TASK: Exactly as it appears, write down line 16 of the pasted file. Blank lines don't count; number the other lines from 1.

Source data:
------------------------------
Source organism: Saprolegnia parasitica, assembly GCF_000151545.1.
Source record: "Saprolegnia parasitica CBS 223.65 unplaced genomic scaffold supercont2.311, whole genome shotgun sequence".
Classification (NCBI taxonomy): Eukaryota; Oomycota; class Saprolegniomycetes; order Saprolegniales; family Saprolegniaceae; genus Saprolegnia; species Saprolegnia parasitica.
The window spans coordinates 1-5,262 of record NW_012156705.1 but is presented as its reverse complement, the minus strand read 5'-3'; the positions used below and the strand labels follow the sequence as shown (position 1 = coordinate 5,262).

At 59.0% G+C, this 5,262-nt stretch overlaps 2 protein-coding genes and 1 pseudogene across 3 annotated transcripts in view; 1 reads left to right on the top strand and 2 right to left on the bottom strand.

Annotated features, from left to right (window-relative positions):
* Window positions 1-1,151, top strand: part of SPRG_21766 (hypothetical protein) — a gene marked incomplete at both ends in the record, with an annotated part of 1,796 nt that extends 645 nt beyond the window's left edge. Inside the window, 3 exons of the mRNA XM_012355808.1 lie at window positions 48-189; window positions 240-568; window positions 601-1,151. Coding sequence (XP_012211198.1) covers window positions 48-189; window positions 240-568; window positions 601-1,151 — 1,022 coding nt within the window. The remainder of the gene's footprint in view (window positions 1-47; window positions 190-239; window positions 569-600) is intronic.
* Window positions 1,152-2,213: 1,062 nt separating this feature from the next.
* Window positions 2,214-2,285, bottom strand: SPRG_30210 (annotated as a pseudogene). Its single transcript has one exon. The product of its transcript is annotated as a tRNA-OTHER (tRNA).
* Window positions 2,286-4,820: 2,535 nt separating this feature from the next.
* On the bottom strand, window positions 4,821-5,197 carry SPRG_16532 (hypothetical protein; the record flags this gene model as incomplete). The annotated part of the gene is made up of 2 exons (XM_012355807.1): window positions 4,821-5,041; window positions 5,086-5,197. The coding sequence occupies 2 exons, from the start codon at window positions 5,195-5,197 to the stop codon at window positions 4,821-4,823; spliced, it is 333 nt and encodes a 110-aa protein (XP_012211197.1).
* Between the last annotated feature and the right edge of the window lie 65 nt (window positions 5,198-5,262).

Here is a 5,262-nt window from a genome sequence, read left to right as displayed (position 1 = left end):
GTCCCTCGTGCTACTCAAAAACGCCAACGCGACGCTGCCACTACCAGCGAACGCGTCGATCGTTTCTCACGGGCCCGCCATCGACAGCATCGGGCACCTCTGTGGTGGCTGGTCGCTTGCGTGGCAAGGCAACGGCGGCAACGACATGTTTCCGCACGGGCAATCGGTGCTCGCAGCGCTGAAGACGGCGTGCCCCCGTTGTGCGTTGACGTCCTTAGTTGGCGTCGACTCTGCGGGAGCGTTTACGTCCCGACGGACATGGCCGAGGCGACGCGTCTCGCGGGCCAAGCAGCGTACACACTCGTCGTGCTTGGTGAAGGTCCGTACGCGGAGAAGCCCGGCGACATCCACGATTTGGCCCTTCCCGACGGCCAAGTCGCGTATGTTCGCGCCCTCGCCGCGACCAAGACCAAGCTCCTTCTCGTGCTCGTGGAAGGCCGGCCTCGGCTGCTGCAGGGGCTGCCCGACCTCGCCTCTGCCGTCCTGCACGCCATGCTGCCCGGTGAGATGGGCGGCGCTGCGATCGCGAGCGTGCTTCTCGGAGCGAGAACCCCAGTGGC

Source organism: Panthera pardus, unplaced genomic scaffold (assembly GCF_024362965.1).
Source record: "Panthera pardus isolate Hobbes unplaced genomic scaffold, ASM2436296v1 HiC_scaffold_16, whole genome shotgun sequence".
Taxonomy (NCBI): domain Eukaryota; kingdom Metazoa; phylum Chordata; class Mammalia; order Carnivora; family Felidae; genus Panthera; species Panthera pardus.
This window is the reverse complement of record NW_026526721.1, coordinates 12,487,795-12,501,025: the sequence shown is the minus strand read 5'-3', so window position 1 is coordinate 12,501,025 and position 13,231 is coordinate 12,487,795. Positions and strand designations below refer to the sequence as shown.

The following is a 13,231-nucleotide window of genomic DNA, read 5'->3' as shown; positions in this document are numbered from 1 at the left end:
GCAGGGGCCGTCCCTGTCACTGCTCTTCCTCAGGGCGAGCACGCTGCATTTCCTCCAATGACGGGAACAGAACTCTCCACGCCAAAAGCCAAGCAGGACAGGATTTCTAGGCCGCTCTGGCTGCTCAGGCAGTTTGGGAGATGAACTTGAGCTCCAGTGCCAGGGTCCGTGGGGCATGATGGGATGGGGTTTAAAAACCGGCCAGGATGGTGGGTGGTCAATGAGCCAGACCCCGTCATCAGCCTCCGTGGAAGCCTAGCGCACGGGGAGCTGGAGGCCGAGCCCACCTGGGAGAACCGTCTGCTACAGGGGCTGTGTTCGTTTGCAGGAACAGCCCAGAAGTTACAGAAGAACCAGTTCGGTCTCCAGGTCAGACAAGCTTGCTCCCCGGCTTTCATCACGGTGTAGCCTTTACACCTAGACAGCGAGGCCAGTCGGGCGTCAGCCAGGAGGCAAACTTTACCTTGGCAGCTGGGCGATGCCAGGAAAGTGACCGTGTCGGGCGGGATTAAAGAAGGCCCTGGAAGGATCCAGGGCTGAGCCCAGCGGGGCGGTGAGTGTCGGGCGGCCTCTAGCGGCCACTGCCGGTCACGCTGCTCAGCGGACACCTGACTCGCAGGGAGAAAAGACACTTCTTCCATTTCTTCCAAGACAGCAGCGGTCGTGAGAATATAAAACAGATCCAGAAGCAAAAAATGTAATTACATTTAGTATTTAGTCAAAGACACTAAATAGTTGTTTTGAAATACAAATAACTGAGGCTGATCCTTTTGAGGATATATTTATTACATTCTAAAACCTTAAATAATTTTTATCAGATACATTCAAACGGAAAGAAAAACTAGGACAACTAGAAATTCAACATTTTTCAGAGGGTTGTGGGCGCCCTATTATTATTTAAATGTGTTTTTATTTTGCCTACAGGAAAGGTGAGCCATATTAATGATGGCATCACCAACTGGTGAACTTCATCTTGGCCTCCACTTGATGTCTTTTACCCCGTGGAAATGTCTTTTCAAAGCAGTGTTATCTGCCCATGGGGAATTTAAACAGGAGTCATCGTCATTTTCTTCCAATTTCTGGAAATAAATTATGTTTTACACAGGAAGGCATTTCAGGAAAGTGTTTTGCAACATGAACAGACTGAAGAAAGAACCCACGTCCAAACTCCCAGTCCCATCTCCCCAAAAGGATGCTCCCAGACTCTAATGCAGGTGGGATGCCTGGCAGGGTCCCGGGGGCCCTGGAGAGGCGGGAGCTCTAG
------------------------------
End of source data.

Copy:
Source record: "Panthera pardus isolate Hobbes unplaced genomic scaffold, ASM2436296v1 HiC_scaffold_16, whole genome shotgun sequence".